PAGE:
Why did you decide to study abroad with CET?
Amelia: CET was just the best fit for me, and the cost of the program was much more affordable for me and my family.The timeframe of it even allowed for some freedom during the summer before and after my stay. CET stresses academics, and I wanted a program where I would really learn Japanese and be immersed in it, so the language pledge-while daunting- was great for me. Due to the intensity of the program, it was also fortunate that is counted for 2 semesters of Japanese class at my university, and had the full approval from my professors. I also really liked the unique living set-up, where you resided with a Japanese roommate near campus, as opposed to homestay or on-campus living.
Tell us about any interesting cultural tidbits you noticed about your country.
Amelia: There are so many interesting tidbits about Japan, that it would be hard to list them all. One of them is that free, public Wi-fi isn’t as easily available as it is in America. Most people have Internet service through their phones, so free public Wi-fi isn’t needed as often. Another tidbit is that energy use is very conservative. Even in the dead of summer, air conditioner use is very scant in comparison to America. Recycling is also quite serious, as trash is categorized in a fairly methodical and strict manner. Food-wise,to my amazement mayonnaise-specifically, Kewpie mayonnaise- is an extremely popular condiment on everything from fried foods and pizza to vegetables. It’s smoother and lighter than mayo in the U.S., and I really grew to like it.
If you could do-over one thing, what would it be?
Amelia: I have few regrets, but one of them is not visiting Osaka Aquarium when I had the chance. It is one of the largest public aquariums in the world, and holds a whale shark and manta rays.
Describe your most meaningful souvenir and why you love it?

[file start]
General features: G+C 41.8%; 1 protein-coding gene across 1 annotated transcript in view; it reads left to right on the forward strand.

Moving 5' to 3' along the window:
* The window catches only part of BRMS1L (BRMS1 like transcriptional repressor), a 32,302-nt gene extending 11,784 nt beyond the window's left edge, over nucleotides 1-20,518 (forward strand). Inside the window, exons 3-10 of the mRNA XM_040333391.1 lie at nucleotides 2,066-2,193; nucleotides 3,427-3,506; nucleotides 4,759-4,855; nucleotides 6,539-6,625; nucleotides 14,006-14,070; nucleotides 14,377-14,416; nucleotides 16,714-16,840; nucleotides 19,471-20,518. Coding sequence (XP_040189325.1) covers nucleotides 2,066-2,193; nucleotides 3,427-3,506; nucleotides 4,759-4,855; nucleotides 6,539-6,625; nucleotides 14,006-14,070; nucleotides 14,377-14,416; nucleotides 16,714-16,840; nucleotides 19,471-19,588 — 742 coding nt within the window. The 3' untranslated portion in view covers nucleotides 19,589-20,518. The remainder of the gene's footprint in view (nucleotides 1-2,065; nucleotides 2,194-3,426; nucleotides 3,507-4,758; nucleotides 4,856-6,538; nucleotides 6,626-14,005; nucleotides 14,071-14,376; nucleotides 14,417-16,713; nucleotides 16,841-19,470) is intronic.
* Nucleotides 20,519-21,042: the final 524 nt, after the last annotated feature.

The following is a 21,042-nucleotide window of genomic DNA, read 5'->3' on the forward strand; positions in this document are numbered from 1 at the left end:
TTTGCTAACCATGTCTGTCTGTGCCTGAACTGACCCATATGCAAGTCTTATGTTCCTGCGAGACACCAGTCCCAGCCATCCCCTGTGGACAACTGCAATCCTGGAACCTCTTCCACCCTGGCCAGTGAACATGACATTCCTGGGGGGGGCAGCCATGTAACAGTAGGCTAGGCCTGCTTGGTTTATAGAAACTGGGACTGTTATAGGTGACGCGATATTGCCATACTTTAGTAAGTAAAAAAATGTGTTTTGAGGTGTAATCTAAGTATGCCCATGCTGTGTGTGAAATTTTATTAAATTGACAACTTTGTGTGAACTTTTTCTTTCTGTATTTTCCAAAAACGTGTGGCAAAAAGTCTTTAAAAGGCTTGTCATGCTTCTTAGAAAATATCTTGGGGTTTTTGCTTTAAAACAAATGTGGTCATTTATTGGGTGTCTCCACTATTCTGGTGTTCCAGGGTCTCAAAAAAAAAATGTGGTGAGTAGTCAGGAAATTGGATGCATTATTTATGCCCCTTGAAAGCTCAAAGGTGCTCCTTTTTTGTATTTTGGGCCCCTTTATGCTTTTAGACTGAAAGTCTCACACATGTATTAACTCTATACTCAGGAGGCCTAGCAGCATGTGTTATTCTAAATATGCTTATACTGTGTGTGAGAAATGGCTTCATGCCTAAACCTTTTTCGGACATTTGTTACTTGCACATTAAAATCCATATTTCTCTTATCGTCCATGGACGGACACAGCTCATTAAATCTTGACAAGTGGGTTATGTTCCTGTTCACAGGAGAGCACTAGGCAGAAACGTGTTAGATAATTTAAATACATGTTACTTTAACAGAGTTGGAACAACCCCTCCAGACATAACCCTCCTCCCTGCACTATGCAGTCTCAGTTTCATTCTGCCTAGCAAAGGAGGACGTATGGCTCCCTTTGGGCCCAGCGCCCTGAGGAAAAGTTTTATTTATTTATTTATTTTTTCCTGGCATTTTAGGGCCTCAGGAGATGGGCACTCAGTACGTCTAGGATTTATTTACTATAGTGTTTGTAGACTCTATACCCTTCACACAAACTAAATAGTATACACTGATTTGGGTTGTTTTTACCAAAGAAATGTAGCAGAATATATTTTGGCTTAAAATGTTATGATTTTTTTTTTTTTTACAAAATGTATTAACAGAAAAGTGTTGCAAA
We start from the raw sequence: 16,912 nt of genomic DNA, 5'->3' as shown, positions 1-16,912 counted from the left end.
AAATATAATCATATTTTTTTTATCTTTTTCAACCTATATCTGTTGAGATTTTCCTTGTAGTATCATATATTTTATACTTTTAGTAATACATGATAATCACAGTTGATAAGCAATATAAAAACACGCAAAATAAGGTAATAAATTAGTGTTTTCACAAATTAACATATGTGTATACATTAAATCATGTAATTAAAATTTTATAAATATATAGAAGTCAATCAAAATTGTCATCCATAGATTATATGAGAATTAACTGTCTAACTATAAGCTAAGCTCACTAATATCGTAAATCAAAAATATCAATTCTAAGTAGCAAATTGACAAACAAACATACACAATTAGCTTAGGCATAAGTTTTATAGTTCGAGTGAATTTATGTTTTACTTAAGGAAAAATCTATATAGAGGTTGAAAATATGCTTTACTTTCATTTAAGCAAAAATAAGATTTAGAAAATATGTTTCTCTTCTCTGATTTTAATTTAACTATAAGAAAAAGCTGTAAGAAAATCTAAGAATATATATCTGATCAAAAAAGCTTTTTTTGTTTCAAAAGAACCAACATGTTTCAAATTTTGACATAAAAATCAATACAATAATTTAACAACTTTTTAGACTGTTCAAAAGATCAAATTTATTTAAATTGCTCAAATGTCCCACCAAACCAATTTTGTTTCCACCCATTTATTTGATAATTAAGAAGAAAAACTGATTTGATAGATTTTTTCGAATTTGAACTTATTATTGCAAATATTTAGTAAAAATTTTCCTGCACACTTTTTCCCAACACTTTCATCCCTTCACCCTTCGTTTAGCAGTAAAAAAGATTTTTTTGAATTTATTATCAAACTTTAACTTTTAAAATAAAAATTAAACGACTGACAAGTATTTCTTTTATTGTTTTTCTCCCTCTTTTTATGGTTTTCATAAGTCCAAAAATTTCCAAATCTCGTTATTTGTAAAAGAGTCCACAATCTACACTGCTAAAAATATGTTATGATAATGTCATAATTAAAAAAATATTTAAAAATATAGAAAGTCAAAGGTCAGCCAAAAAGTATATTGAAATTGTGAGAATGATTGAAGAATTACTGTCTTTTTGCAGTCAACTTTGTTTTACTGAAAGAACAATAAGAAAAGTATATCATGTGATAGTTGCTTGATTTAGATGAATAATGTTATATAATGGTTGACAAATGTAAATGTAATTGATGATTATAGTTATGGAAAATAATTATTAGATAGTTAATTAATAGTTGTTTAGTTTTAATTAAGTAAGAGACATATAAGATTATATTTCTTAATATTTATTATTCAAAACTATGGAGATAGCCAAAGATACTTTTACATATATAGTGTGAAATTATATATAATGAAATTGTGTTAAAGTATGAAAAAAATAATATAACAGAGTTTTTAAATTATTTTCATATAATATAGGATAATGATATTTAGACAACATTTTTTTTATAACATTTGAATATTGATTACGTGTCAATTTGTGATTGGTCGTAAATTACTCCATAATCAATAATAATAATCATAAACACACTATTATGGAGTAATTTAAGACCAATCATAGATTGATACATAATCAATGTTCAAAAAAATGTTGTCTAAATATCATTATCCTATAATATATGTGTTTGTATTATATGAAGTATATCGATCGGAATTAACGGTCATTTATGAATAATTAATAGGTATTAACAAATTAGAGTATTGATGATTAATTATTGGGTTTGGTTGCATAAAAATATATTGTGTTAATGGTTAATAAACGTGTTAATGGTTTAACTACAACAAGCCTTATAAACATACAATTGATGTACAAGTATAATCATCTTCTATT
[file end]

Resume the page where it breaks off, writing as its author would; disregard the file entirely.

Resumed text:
Amelia: I did not buy many meaningful souvenirs, but one meaningful gift I received was a package of flash cards on Japanese marine life. My roommate’s mother gave it to me as I left our beachside campsite for the Marine Day holiday weekend. I really got to bond with my roommate and her family, and experience many new things. I had never camped before, nor had I ever eaten a few of the things they had fished from the ocean nearby. I also got to experience nature at its best and worst, and the flashcards were a colorful and informative token from that memorable time.
Did you run into a language barrier while studying abroad with CET?
Amelia: As most Japanese are monolingual speakers, and I was under CET’s language pledge, I did have quite a learning curve to overcome in communication. A few times I had to rely on more proficient friends to communicate ideas I had a difficult time forming in Japanese, but all in all, I did fine. Everyone was so polite and patient with me, that even when I fumbled they were determined to help me if I asked. Even though I studied Japanese for 3 years/6 semesters prior to the doing the program, I felt very insecure in my abilities when I first arrived. With time, my confidence grew and I discovered that I knew more of the language than I thought, and I became much more comfortable speaking it to random strangers.